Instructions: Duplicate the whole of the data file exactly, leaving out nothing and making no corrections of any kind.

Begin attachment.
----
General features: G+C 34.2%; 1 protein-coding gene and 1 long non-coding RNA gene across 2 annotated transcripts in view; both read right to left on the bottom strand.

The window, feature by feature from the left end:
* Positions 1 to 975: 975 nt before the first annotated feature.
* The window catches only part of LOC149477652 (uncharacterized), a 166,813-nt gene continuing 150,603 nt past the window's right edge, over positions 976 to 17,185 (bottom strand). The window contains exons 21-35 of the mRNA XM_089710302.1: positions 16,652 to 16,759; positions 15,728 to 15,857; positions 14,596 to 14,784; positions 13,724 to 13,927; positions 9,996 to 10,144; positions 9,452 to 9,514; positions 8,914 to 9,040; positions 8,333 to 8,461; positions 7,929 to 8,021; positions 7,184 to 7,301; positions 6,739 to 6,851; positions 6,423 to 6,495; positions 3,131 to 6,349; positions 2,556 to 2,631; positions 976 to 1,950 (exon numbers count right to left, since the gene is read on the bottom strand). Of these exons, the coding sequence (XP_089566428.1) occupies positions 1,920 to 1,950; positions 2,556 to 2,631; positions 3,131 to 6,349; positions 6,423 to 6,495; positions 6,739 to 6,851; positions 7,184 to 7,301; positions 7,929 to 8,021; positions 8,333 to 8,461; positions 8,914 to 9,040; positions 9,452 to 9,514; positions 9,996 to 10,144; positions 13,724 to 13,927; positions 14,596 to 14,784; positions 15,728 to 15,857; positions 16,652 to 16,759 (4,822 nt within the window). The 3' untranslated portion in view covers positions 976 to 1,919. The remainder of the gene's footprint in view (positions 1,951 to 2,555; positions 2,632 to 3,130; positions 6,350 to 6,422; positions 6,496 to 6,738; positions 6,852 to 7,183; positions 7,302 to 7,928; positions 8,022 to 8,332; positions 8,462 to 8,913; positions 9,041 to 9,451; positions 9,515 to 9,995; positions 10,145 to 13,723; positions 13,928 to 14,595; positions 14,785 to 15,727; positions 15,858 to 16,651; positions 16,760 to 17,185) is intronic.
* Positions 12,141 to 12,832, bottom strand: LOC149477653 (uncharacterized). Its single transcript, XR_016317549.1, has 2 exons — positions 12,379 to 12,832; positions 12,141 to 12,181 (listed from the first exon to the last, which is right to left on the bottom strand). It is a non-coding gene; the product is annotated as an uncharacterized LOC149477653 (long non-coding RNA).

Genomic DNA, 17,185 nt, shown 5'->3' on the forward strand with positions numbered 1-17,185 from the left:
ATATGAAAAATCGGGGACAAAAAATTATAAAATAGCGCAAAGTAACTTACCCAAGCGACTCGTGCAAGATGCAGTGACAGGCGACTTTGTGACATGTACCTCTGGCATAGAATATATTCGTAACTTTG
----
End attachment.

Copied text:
General features: G+C 34.2%; 1 protein-coding gene and 1 long non-coding RNA gene across 2 annotated transcripts in view; both read right to left on the bottom strand.

The window, feature by feature from the left end:
* Positions 1 to 975: 975 nt before the first annotated feature.
* The window catches only part of LOC149477652 (uncharacterized), a 166,813-nt gene continuing 150,603 nt past the window's right edge, over positions 976 to 17,185 (bottom strand). The window contains exons 21-35 of the mRNA XM_089710302.1: positions 16,652 to 16,759; positions 15,728 to 15,857; positions 14,596 to 14,784; positions 13,724 to 13,927; positions 9,996 to 10,144; positions 9,452 to 9,514; positions 8,914 to 9,040; positions 8,333 to 8,461; positions 7,929 to 8,021; positions 7,184 to 7,301; positions 6,739 to 6,851; positions 6,423 to 6,495; positions 3,131 to 6,349; positions 2,556 to 2,631; positions 976 to 1,950 (exon numbers count right to left, since the gene is read on the bottom strand). Of these exons, the coding sequence (XP_089566428.1) occupies positions 1,920 to 1,950; positions 2,556 to 2,631; positions 3,131 to 6,349; positions 6,423 to 6,495; positions 6,739 to 6,851; positions 7,184 to 7,301; positions 7,929 to 8,021; positions 8,333 to 8,461; positions 8,914 to 9,040; positions 9,452 to 9,514; positions 9,996 to 10,144; positions 13,724 to 13,927; positions 14,596 to 14,784; positions 15,728 to 15,857; positions 16,652 to 16,759 (4,822 nt within the window). The 3' untranslated portion in view covers positions 976 to 1,919. The remainder of the gene's footprint in view (positions 1,951 to 2,555; positions 2,632 to 3,130; positions 6,350 to 6,422; positions 6,496 to 6,738; positions 6,852 to 7,183; positions 7,302 to 7,928; positions 8,022 to 8,332; positions 8,462 to 8,913; positions 9,041 to 9,451; positions 9,515 to 9,995; positions 10,145 to 13,723; positions 13,928 to 14,595; positions 14,785 to 15,727; positions 15,858 to 16,651; positions 16,760 to 17,185) is intronic.
* Positions 12,141 to 12,832, bottom strand: LOC149477653 (uncharacterized). Its single transcript, XR_016317549.1, has 2 exons — positions 12,379 to 12,832; positions 12,141 to 12,181 (listed from the first exon to the last, which is right to left on the bottom strand). It is a non-coding gene; the product is annotated as an uncharacterized LOC149477653 (long non-coding RNA).

Genomic DNA, 17,185 nt, shown 5'->3' on the forward strand with positions numbered 1-17,185 from the left:
ATATGAAAAATCGGGGACAAAAAATTATAAAATAGCGCAAAGTAACTTACCCAAGCGACTCGTGCAAGATGCAGTGACAGGCGACTTTGTGACATGTACCTCTGGCATAGAATATATTCGTAACTTTG